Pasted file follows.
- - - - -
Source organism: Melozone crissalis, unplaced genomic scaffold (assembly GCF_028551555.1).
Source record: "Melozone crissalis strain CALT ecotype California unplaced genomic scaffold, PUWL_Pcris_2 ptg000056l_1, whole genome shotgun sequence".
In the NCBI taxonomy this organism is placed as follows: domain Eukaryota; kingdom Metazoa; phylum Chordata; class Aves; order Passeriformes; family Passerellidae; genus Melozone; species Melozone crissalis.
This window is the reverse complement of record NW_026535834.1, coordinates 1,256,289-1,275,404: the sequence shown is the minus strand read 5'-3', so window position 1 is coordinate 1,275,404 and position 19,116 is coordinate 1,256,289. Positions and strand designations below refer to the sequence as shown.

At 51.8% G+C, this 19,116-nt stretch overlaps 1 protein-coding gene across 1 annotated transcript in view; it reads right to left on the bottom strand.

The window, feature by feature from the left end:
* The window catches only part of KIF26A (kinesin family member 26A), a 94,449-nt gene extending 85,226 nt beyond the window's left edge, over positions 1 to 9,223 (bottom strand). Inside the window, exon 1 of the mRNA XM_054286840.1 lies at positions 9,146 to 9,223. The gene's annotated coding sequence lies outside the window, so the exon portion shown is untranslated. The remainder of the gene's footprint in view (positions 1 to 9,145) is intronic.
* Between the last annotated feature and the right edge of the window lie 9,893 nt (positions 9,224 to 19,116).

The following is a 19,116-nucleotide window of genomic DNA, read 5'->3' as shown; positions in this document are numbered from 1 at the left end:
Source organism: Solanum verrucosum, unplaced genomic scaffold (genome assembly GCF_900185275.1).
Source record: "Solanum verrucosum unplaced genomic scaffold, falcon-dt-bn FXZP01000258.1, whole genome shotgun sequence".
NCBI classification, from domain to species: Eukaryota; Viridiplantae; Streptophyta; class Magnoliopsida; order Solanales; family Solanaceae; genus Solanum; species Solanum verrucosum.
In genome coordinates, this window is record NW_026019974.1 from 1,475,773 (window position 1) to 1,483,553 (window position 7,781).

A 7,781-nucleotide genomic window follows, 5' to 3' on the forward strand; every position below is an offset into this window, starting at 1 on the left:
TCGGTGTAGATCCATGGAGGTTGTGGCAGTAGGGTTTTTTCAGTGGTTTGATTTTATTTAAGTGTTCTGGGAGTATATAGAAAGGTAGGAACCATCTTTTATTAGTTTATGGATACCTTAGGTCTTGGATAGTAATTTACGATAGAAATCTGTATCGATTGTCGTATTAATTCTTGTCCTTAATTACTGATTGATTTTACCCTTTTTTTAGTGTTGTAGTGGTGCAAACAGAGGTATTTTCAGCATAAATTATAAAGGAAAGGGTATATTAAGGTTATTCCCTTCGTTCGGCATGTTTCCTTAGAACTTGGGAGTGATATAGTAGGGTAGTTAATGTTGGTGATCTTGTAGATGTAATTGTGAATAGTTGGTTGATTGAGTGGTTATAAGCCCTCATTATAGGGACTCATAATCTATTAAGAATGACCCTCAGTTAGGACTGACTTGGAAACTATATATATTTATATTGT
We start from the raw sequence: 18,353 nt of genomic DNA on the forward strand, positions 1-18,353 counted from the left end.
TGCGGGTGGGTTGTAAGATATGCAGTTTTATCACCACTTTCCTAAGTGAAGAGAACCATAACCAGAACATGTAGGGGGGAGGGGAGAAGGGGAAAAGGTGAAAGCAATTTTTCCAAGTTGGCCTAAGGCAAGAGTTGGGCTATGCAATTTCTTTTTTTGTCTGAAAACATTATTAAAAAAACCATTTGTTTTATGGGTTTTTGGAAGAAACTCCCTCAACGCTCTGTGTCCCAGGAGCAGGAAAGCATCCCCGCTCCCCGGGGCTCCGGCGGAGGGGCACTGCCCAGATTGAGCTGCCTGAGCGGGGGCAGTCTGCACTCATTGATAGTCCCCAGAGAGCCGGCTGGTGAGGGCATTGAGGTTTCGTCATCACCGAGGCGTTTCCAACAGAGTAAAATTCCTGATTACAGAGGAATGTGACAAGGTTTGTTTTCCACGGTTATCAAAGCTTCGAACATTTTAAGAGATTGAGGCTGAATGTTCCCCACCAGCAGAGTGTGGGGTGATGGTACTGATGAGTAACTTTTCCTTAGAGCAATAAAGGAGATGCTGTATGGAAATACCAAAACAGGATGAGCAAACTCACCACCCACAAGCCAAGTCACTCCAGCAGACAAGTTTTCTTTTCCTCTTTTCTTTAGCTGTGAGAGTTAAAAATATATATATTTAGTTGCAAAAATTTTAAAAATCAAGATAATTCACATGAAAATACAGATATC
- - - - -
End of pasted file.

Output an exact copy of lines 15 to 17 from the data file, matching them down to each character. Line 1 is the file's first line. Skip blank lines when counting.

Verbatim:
TCGGTGTAGATCCATGGAGGTTGTGGCAGTAGGGTTTTTTCAGTGGTTTGATTTTATTTAAGTGTTCTGGGAGTATATAGAAAGGTAGGAACCATCTTTTATTAGTTTATGGATACCTTAGGTCTTGGATAGTAATTTACGATAGAAATCTGTATCGATTGTCGTATTAATTCTTGTCCTTAATTACTGATTGATTTTACCCTTTTTTTAGTGTTGTAGTGGTGCAAACAGAGGTATTTTCAGCATAAATTATAAAGGAAAGGGTATATTAAGGTTATTCCCTTCGTTCGGCATGTTTCCTTAGAACTTGGGAGTGATATAGTAGGGTAGTTAATGTTGGTGATCTTGTAGATGTAATTGTGAATAGTTGGTTGATTGAGTGGTTATAAGCCCTCATTATAGGGACTCATAATCTATTAAGAATGACCCTCAGTTAGGACTGACTTGGAAACTATATATATTTATATTGT
We start from the raw sequence: 18,353 nt of genomic DNA on the forward strand, positions 1-18,353 counted from the left end.
TGCGGGTGGGTTGTAAGATATGCAGTTTTATCACCACTTTCCTAAGTGAAGAGAACCATAACCAGAACATGTAGGGGGGAGGGGAGAAGGGGAAAAGGTGAAAGCAATTTTTCCAAGTTGGCCTAAGGCAAGAGTTGGGCTATGCAATTTCTTTTTTTGTCTGAAAACATTATTAAAAAAACCATTTGTTTTATGGGTTTTTGGAAGAAACTCCCTCAACGCTCTGTGTCCCAGGAGCAGGAAAGCATCCCCGCTCCCCGGGGCTCCGGCGGAGGGGCACTGCCCAGATTGAGCTGCCTGAGCGGGGGCAGTCTGCACTCATTGATAGTCCCCAGAGAGCCGGCTGGTGAGGGCATTGAGGTTTCGTCATCACCGAGGCGTTTCCAACAGAGTAAAATTCCTGATTACAGAGGAATGTGACAAGGTTTGTTTTCCACGGTTATCAAAGCTTCGAACATTTTAAGAGATTGAGGCTGAATGTTCCCCACCAGCAGAGTGTGGGGTGATGGTACTGATGAGTAACTTTTCCTTAGAGCAATAAAGGAGATGCTGTATGGAAATACCAAAACAGGATGAGCAAACTCACCACCCACAAGCCAAGTCACTCCAGCAGACAAGTTTTCTTTTCCTCTTTTCTTTAGCTGTGAGAGTTAAAAATATATATATTTAGTTGCAAAAATTTTAAAAATCAAGATAATTCACATGAAAATACAGATATC